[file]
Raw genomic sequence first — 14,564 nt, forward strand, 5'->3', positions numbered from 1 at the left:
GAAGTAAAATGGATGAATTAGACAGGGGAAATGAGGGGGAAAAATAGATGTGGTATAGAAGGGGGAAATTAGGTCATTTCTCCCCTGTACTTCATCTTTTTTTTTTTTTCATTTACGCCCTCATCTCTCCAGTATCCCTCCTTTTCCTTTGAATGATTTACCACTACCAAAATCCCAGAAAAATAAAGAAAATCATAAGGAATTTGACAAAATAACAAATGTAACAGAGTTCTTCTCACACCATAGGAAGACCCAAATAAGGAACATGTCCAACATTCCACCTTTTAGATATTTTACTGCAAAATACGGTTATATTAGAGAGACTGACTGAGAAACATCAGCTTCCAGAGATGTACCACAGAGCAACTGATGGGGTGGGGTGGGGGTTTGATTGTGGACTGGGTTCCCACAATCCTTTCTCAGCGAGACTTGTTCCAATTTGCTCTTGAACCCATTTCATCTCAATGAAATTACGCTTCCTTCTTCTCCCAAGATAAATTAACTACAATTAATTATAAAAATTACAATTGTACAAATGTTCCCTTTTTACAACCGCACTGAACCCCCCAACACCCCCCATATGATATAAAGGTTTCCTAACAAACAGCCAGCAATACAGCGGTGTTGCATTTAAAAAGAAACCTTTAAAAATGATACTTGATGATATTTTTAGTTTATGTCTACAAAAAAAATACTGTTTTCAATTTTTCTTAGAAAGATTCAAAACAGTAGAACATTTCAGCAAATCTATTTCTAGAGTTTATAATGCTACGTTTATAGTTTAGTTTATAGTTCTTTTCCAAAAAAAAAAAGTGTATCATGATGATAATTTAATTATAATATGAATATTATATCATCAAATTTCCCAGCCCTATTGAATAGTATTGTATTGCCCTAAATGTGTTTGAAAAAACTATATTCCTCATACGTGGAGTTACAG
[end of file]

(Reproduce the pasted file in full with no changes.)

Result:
Raw genomic sequence first — 14,564 nt, forward strand, 5'->3', positions numbered from 1 at the left:
GAAGTAAAATGGATGAATTAGACAGGGGAAATGAGGGGGAAAAATAGATGTGGTATAGAAGGGGGAAATTAGGTCATTTCTCCCCTGTACTTCATCTTTTTTTTTTTTTCATTTACGCCCTCATCTCTCCAGTATCCCTCCTTTTCCTTTGAATGATTTACCACTACCAAAATCCCAGAAAAATAAAGAAAATCATAAGGAATTTGACAAAATAACAAATGTAACAGAGTTCTTCTCACACCATAGGAAGACCCAAATAAGGAACATGTCCAACATTCCACCTTTTAGATATTTTACTGCAAAATACGGTTATATTAGAGAGACTGACTGAGAAACATCAGCTTCCAGAGATGTACCACAGAGCAACTGATGGGGTGGGGTGGGGGTTTGATTGTGGACTGGGTTCCCACAATCCTTTCTCAGCGAGACTTGTTCCAATTTGCTCTTGAACCCATTTCATCTCAATGAAATTACGCTTCCTTCTTCTCCCAAGATAAATTAACTACAATTAATTATAAAAATTACAATTGTACAAATGTTCCCTTTTTACAACCGCACTGAACCCCCCAACACCCCCCATATGATATAAAGGTTTCCTAACAAACAGCCAGCAATACAGCGGTGTTGCATTTAAAAAGAAACCTTTAAAAATGATACTTGATGATATTTTTAGTTTATGTCTACAAAAAAAATACTGTTTTCAATTTTTCTTAGAAAGATTCAAAACAGTAGAACATTTCAGCAAATCTATTTCTAGAGTTTATAATGCTACGTTTATAGTTTAGTTTATAGTTCTTTTCCAAAAAAAAAAAGTGTATCATGATGATAATTTAATTATAATATGAATATTATATCATCAAATTTCCCAGCCCTATTGAATAGTATTGTATTGCCCTAAATGTGTTTGAAAAAACTATATTCCTCATACGTGGAGTTACAG